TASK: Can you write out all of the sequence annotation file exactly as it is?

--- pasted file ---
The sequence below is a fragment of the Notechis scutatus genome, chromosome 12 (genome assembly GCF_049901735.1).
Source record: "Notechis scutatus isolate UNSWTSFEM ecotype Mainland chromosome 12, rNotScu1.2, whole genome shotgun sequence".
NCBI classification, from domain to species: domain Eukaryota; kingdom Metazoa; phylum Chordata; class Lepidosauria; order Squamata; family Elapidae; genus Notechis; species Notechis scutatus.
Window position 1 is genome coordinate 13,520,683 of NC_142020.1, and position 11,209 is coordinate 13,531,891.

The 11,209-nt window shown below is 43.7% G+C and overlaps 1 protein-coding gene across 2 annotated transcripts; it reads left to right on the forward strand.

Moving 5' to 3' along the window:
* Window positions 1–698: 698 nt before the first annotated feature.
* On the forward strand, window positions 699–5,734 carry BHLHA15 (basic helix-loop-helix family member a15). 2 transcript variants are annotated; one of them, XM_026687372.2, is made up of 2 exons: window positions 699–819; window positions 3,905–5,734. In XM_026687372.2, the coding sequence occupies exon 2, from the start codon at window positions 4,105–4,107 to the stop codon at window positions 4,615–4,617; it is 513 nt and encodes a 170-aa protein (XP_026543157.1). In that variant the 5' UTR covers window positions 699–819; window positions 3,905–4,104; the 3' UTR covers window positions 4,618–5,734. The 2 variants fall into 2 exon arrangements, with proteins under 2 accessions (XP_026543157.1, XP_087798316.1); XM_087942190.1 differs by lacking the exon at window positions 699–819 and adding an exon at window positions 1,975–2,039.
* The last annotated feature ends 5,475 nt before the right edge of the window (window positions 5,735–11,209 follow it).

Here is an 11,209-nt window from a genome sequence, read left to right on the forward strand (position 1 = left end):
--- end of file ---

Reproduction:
The sequence below is a fragment of the Notechis scutatus genome, chromosome 12 (genome assembly GCF_049901735.1).
Source record: "Notechis scutatus isolate UNSWTSFEM ecotype Mainland chromosome 12, rNotScu1.2, whole genome shotgun sequence".
NCBI classification, from domain to species: domain Eukaryota; kingdom Metazoa; phylum Chordata; class Lepidosauria; order Squamata; family Elapidae; genus Notechis; species Notechis scutatus.
Window position 1 is genome coordinate 13,520,683 of NC_142020.1, and position 11,209 is coordinate 13,531,891.

The 11,209-nt window shown below is 43.7% G+C and overlaps 1 protein-coding gene across 2 annotated transcripts; it reads left to right on the forward strand.

Moving 5' to 3' along the window:
* Window positions 1–698: 698 nt before the first annotated feature.
* On the forward strand, window positions 699–5,734 carry BHLHA15 (basic helix-loop-helix family member a15). 2 transcript variants are annotated; one of them, XM_026687372.2, is made up of 2 exons: window positions 699–819; window positions 3,905–5,734. In XM_026687372.2, the coding sequence occupies exon 2, from the start codon at window positions 4,105–4,107 to the stop codon at window positions 4,615–4,617; it is 513 nt and encodes a 170-aa protein (XP_026543157.1). In that variant the 5' UTR covers window positions 699–819; window positions 3,905–4,104; the 3' UTR covers window positions 4,618–5,734. The 2 variants fall into 2 exon arrangements, with proteins under 2 accessions (XP_026543157.1, XP_087798316.1); XM_087942190.1 differs by lacking the exon at window positions 699–819 and adding an exon at window positions 1,975–2,039.
* The last annotated feature ends 5,475 nt before the right edge of the window (window positions 5,735–11,209 follow it).

Here is an 11,209-nt window from a genome sequence, read left to right on the forward strand (position 1 = left end):